Britain's Supreme Court on Wednesday ruled that Heathrow, one of the world's busiest airports, can build a third runway, overturning a legal decision to block the plan on environmental grounds as the aviation industry looks to recover from the coronavirus pandemic.

The nation's highest court struck down a Court of Appeal ruling in February that the UK government had failed to take into account climate change commitments when in 2018 it approved the new runway at the London airport.

Heathrow successfully argued that the Court of Appeal had made errors of law.

Following the latest ruling, Friends of the Earth insisted the ruling was not a green light, saying the judgement still required Heathrow to address climate concerns.

Greenpeace urged Prime Minister Boris Johnson to scrap the project, in the light of his government's targets on cutting carbon emissions.

Five years ago Johnson infamously vowed to lie down in front of the bulldozers to stop the runway being built.

It was his predecessor Theresa May who in 2018 approved a third runway, while Johnson has ignored his bulldozer pledge as he trumpets big infrastructure projects to help drive Britain's post-Brexit economy.

The Supreme Court said that the previous Conservative government had "no obligation" to consider the Paris climate agreement when it gave the nod to the extra runway.

While the UK government said building work could begin in 2022, Heathrow warned that it would delay construction by at least two years owing to the legal challenges and the coronavirus upheaval.

Heathrow airport hailed Wednesday's ruling, which it said would also allow Britain to compete with continental rivals following Brexit.

"Only by expanding the UK's hub airport can we connect all of Britain to all of the growing markets of the world, helping to create hundreds of thousands of jobs in every nation and region of our country," it said in a statement.

"Demand for aviation will recover from Covid-19, and the additional capacity at an expanded Heathrow will allow Britain as a sovereign nation to compete for trade and win against our rivals in France and Germany."

Heathrow said its Terminal 4 would remain closed until the end of next year because of the slump in passenger numbers
Heathrow said its Terminal 4 would remain closed until the end of next year because of the slump in passenger numbers AFP / Adrian DENNIS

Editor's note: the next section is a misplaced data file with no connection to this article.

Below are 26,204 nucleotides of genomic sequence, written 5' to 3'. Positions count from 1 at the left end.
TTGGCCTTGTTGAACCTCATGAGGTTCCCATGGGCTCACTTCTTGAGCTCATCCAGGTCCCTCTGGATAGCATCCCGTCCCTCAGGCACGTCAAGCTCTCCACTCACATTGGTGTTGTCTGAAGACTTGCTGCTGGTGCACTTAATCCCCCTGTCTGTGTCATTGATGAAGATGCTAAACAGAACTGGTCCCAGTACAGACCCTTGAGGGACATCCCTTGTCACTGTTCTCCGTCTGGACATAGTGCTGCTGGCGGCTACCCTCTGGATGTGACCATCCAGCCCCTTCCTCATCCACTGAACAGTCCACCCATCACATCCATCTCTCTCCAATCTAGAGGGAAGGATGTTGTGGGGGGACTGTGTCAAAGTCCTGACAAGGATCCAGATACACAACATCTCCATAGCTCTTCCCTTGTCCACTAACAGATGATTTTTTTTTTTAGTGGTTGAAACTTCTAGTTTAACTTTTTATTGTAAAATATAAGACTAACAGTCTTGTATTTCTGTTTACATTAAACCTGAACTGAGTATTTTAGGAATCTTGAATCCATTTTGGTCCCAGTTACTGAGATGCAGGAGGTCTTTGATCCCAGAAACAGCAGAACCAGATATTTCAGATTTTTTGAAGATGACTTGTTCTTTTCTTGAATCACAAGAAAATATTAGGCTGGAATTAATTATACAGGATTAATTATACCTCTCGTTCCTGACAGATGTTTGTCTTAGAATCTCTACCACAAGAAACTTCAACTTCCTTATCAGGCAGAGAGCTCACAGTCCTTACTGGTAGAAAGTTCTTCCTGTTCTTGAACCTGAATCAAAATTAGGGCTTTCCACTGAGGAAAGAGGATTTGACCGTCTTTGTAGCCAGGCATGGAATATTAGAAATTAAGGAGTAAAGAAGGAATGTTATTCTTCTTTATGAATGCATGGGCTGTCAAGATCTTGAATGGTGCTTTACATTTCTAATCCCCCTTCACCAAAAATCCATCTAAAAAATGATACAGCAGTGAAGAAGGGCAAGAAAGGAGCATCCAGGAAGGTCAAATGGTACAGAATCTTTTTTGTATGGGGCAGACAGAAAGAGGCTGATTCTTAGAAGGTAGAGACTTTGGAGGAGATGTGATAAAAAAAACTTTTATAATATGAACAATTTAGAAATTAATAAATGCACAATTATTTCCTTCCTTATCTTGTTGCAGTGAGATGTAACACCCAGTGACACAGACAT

The airport added that it had "already committed" to net zero carbon emissions and that the latest ruling "recognises the robust planning process that will require... expansion is compliant with the UK's climate change obligations, including the Paris Climate Agreement."

"This judgement is no 'green light' for expansion." said lawyer Will Rundle on behalf of Friends of the Earth.

"It makes clear that full climate considerations remain to be addressed and resolved at the planning stage.

"Heathrow expansion remains very far from certain and we now look forward to stopping the third runway in the planning arena," he added.

Greenpeace UK meanwhile urged the government to scrap the project.

"Now the ball is in the government's court, it's hard to imagine Boris Johnson wanting to resurrect a project that makes no business or environmental sense," said Greenpeace executive director John Sauven.

"With a UK-hosted climate summit just a year away, the government should draw a line under this sorry saga."

The ruling comes as the Covid-19 pandemic devastates demand for international air travel.

Heathrow last week said its Terminal 4 would remain closed until the end of next year because of the slump in passenger numbers.

Heathrow is owned by a consortium led by Spanish construction giant Ferrovial.

It includes also sovereign wealth funds from China, Singapore and Qatar as well as North American shareholders.

Despite remaining one of the world's largest airports, Heathrow was this year overtaken by Paris Charles de Gaulle as Europe's top hub in terms of passenger numbers -- blaming its relegation on delayed coronavirus testing and travel restrictions.